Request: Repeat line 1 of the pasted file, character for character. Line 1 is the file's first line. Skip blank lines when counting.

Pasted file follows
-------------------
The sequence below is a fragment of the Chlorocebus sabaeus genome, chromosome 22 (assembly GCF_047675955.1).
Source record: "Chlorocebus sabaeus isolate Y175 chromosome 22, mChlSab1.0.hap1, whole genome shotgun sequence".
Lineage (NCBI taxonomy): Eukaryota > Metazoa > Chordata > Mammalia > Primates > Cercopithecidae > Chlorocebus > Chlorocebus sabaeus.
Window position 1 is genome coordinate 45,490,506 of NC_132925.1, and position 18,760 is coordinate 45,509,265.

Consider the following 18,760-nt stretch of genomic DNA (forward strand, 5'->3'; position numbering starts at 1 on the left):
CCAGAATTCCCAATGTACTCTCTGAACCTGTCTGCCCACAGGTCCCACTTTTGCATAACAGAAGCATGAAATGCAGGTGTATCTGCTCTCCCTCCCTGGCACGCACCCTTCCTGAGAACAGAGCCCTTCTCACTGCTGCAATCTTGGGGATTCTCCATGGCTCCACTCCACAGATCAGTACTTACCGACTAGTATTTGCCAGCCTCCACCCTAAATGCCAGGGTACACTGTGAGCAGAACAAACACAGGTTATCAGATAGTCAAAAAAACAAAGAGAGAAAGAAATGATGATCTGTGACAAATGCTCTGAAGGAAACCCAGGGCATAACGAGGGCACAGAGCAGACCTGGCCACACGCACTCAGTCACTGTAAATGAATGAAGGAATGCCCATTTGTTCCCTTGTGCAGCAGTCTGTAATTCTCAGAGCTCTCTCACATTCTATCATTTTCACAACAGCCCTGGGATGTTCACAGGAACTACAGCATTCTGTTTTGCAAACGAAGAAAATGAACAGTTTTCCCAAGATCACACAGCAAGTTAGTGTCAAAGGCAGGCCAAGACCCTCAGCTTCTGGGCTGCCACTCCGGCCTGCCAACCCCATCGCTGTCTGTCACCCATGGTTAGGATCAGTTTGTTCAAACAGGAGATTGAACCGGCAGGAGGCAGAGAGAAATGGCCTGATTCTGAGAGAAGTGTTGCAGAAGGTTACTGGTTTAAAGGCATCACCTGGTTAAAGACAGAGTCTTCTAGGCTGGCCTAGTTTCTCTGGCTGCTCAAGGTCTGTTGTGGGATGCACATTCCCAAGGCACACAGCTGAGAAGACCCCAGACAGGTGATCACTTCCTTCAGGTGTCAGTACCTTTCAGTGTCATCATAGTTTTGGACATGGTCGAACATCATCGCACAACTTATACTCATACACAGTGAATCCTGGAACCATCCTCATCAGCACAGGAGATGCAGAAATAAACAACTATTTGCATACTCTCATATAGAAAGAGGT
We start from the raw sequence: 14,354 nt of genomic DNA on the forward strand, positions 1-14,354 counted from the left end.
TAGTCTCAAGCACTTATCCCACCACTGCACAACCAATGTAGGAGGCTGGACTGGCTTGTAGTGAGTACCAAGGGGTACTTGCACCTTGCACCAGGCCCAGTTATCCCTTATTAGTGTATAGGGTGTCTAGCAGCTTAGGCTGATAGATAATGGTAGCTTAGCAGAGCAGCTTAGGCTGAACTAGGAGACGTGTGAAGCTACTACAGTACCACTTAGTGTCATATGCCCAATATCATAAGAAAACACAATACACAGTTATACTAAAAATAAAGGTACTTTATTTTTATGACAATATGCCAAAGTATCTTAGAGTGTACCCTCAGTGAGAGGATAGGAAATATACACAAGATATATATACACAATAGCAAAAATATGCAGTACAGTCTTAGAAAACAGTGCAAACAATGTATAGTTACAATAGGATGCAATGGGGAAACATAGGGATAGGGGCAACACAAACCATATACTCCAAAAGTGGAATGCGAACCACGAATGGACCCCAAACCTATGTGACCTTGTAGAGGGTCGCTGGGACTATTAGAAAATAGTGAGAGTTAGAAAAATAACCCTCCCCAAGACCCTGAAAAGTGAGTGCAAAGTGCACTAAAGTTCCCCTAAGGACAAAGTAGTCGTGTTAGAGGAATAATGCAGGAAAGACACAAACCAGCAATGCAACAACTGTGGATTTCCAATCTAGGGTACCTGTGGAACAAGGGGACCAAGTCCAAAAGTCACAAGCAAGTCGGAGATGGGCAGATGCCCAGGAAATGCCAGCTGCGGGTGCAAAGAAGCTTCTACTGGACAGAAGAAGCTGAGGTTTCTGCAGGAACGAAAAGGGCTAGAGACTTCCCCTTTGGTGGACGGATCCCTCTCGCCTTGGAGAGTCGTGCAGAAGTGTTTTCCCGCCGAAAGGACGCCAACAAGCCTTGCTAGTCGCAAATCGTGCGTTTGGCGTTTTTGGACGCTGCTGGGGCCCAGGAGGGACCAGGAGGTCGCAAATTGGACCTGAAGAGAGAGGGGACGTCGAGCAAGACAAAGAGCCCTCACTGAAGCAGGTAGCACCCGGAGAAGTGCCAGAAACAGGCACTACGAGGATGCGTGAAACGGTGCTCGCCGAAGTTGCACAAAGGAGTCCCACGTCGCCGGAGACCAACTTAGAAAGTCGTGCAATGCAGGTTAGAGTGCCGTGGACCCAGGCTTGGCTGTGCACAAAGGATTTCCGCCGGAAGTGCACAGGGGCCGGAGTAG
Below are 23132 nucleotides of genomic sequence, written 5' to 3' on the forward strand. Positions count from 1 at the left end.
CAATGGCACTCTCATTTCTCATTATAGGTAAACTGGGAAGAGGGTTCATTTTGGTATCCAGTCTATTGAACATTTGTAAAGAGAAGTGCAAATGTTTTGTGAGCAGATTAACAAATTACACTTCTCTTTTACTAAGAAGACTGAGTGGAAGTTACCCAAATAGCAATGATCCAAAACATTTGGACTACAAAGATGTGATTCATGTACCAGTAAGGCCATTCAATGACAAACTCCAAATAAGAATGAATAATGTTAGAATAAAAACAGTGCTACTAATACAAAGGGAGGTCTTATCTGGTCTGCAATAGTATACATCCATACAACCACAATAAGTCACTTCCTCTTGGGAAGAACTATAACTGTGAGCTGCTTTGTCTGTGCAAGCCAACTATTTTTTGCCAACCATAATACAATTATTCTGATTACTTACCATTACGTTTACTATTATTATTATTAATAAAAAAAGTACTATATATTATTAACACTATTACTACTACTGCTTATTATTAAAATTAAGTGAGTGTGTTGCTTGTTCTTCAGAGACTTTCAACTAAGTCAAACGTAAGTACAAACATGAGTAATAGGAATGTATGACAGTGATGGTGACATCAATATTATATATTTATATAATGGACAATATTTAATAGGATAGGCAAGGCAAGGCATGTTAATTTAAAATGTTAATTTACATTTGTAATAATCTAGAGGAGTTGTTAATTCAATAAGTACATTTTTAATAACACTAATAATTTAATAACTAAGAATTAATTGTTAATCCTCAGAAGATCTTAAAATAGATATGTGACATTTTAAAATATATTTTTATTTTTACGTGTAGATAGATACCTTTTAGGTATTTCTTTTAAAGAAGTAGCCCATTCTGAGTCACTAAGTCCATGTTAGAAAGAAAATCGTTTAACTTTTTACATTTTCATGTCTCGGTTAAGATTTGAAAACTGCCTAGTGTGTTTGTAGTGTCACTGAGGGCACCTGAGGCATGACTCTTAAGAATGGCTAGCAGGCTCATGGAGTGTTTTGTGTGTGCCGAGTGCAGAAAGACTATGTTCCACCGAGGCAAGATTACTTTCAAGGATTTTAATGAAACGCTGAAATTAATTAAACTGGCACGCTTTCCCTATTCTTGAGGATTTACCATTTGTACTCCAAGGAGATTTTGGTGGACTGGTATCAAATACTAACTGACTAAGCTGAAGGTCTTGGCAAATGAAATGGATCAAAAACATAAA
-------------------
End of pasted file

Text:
The sequence below is a fragment of the Chlorocebus sabaeus genome, chromosome 22 (assembly GCF_047675955.1).